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Iran’s Islamic regime is no model to follow

ICC Note:

Is Iran better off today, thirty years after the establishment of an Islamic Republic, than it was before the overthrow of the Shah in 1979? The Islamic Revolution inspired many Arabs to follow in Iran’s footsteps. However, with extremism increasing and totalitarian oppression spreading, many are realizing that Islam is not the answer.

By Raja Kamal

11/17/2009 Iran (The Daily Star) – In 1979, the Shah of Iran, Mohammad Reza Pahlavi, was overthrown and replaced by an Islamic Republic basing much of its governance practices on its interpretation of Islam. Today, 30 years later, the answer to a basic question is overdue: Did the theocracy deliver a better life for the Iranian people? The answer is a resounding no. Iran is far worse off today – an argument supported by the continuing political unrest and economic contraction associated in many ways with the country’s ongoing brain drain.

The regime in Tehran is showing signs of both political and economic fatigue.

According to Iranian government sources, the unemployment rate in the Islamic Republic is 12.5 percent. However, international economists believe the real rate of unemployment to be twice as large. Politically, the recent June presidential election brought to light the deep dissatisfaction of the Iranian population, which was expressed in the streets of Tehran. Even if the current regime survives, it is wounded and appears to be significantly weaker. If the Islamic Republic is a product introduced in 1979, its shelf-life is expiring. Iran’s revolution has depleted the human and natural resources of the nation.

Many in the Arab world, moved by the rise of Ayatollah Ruhollah Khomeini to power in 1979, came to regard Islam as the answer, and solution, to their state of decline. Since Arab secular nationalist regimes were unable to bring political stability and economic prosperity to a region falling behind – proponents of this view believed – some sort of Islamic governance might achieve both. Politically and militarily, secular Arab leaders failed to defeat Israel. Economically they failed to invigorate and launch an economic renaissance that would employ their increasingly younger populations.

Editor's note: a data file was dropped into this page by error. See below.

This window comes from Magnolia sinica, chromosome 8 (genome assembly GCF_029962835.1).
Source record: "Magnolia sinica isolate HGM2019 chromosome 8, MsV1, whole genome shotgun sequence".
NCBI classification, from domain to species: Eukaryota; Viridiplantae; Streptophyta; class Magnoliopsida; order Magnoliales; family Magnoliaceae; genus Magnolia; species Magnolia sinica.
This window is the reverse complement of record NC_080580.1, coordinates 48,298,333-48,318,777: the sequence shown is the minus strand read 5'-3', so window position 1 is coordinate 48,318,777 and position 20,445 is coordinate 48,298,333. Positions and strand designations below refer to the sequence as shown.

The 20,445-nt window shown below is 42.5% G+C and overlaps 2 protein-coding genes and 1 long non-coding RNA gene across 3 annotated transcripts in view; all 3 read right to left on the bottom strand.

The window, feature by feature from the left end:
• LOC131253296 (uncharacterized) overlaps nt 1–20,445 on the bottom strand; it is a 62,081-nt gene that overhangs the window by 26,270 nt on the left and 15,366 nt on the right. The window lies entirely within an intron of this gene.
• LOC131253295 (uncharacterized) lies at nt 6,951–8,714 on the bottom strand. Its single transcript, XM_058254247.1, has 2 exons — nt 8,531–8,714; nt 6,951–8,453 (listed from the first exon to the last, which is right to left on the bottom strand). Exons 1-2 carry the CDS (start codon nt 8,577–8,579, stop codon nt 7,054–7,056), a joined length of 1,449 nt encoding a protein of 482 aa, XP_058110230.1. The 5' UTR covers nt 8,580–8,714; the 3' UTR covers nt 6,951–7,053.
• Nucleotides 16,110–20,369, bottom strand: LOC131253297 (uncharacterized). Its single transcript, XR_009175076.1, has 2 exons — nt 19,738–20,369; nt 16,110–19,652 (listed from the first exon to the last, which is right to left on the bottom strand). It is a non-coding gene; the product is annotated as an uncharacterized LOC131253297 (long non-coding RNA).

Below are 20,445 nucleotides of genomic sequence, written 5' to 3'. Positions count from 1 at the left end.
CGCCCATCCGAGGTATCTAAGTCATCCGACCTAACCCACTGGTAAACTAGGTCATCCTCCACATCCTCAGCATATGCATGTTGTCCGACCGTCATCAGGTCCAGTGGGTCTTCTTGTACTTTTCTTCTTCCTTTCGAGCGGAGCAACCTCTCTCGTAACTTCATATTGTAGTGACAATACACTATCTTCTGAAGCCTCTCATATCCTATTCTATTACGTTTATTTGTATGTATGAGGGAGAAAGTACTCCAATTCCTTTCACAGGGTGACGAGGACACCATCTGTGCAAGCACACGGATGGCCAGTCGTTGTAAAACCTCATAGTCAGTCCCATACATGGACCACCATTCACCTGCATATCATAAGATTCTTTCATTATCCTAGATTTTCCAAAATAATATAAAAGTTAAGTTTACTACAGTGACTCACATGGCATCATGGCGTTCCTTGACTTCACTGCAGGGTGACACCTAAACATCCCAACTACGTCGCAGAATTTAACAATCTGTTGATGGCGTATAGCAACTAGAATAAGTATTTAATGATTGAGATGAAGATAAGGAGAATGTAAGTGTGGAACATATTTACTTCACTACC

Political Islam, which Iran’s revolution helped push forward and empower regionally, has gained both in the Middle East and beyond. On most Arab streets, the veil has become the custom rather than the exception. Bearded men – a signal of Islamic observance – are increasingly frequent. Islamic political parties have gained influence throughout the Arab world. The Muslim Brotherhood has become more vocal in Egypt; Jordan, Morocco, and Algeria, among others, have also seen an increase in Islamic organizations and political movements. In Lebanon, Hizbullah has become a powerful political movement. In Gaza, Hamas has forcibly taken over control of the territory – in a Palestinian society hitherto known for the strength of its secular impulses.

The failure of the Iranian regime to provide improvements to its own people should be an eye-opener to those Arabs hoping to emulate the Iranian model. The establishment of Islamic regimes in other nations may well prove as devastating as Iran’s experience. Substantial brain drains will provoke further economic contractions. There is a danger that Christians – who make up an important sector of the population in many Arab countries – would be among the first to leave. Vital and educated human resources would have little problem emigrating and integrating into the global economy.

The Arab world is a very complex neighborhood, with different sets of challenges that each country must face individually. Yet, all countries share the need to reform their markets and educational systems. Three valuable decades have been wasted since the formation of the Islamic Republic of Iran; the region cannot afford another such period. Political Islam is not the answer. Skeptics should look at Iran and take note. It is not a pretty picture.

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